Happy spring and happy birthday grandpa! RIP NMD1

Today would have marked my grandfather’s 103rd birthday. Three years ago, we celebrated what would have been his 100th birthday with a magical 24-hour global social experiment!  Here was the result by the way…

Nothing quite as grand today. However, in a case of multiple things to celebrate, it’s also time to celebrate Spring and Twitter’s 8th birthday. Looking back at my very first tweet in April 2007, I was quite surprised to find:

Minter Dial @mdial first tweet NMD1

Glad to know that my first tweet was meaningful (at least to me!). It starts with purpose, I should say. In the realm of lessons learned along the way, I was missing a hashtag (e.g. #WWII) and a link! I can now add the right link! Here’s my grandfather’s story in case you haven’t read about it — in the Smithsonian magazine.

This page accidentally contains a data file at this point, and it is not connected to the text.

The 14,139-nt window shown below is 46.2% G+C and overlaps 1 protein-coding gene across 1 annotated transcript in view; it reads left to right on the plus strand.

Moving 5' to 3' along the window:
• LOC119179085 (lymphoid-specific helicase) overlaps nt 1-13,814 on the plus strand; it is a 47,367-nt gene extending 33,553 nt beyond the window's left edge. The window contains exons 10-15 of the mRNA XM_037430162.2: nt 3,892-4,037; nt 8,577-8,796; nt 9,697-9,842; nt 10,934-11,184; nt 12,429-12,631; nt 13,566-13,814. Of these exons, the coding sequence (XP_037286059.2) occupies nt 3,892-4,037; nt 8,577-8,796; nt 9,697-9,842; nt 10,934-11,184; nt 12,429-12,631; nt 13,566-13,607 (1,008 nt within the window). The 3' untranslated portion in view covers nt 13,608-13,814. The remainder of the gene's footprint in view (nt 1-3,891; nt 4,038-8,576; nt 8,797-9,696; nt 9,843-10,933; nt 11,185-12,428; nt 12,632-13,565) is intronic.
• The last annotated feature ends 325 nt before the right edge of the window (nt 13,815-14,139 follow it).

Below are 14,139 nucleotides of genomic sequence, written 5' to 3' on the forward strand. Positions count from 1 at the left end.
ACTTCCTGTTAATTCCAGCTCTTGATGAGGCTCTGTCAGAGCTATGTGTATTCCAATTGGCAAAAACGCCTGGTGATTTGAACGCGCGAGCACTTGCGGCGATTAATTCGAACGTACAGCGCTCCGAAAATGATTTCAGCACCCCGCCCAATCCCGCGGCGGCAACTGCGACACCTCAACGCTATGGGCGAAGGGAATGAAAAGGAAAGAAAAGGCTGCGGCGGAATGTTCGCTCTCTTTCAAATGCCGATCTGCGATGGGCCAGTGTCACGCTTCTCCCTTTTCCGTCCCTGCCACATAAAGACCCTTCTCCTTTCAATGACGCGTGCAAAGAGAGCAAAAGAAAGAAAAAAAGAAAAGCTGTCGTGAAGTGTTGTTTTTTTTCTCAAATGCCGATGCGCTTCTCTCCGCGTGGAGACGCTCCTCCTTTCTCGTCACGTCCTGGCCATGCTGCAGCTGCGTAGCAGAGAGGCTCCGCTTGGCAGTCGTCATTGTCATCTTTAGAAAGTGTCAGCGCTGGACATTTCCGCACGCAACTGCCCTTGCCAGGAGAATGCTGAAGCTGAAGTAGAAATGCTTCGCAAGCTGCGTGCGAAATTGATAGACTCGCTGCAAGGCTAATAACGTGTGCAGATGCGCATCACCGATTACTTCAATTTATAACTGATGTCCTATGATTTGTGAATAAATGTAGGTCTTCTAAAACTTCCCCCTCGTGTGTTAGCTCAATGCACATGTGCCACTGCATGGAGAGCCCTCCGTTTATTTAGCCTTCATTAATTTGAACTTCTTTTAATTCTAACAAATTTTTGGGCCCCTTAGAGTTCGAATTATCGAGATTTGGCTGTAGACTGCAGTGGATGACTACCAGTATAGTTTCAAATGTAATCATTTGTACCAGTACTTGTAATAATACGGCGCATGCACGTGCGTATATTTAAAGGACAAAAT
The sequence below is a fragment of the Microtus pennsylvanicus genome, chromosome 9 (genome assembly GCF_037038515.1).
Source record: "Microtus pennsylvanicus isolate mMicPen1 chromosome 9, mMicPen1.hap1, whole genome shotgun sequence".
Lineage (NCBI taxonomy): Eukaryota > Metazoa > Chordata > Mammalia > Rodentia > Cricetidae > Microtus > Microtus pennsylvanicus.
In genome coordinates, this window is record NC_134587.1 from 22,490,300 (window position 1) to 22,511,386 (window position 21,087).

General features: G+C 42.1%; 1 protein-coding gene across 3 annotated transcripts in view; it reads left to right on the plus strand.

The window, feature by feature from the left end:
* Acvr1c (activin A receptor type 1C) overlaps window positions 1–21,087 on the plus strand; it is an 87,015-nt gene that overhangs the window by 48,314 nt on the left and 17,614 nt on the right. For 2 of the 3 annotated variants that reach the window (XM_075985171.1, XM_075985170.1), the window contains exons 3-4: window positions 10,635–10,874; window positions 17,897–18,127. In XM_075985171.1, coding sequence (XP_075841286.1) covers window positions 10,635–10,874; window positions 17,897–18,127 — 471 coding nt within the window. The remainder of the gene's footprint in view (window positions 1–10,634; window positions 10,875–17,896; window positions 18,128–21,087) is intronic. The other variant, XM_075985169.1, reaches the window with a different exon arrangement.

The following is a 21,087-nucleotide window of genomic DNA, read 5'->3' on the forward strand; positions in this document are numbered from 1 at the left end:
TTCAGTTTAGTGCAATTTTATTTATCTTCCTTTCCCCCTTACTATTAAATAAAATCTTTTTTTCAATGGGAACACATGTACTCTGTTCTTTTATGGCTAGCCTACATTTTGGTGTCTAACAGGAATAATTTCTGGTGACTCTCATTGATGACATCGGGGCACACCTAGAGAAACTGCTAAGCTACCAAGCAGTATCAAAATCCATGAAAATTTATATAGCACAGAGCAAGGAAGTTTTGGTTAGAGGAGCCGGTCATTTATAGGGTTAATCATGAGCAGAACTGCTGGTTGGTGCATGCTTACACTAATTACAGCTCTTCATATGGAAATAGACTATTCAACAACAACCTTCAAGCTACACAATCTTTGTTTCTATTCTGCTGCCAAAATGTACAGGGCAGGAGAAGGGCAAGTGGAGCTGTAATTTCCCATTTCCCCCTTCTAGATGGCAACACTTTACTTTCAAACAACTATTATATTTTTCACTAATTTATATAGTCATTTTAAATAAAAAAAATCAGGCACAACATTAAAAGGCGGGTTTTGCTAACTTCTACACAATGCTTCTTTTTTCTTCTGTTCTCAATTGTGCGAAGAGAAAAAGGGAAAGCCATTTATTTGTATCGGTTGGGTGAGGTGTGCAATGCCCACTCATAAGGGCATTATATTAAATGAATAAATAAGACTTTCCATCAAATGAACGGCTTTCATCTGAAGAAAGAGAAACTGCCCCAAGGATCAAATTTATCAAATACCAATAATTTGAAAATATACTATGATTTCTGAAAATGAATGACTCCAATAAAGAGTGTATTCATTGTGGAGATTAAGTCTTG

As a sign of appreciation, please do go like my grandfather’s page in honor of the greatest generation!

P.S. if you want to discover your first tweet, go here.

Funny Video: Have Glass, Will Squash. Remi Gaillard the prankster

Mario Kart a la Remi Gaillard

Not heard of Rémi Gaillard? If so, the chances are that is because you still only believe in mainstream media (MSM), i.e. you watch television, read newspapers and surf only the established sources on line.

Rémi happens to be the most watched humorist in the world — and that is ONLY on line. A comedian-hooligan-prankster from Montpellier, France, Rémi is a rampantly anti-mainstream media comedian.   But, he definitely has the internet working for him. Continue reading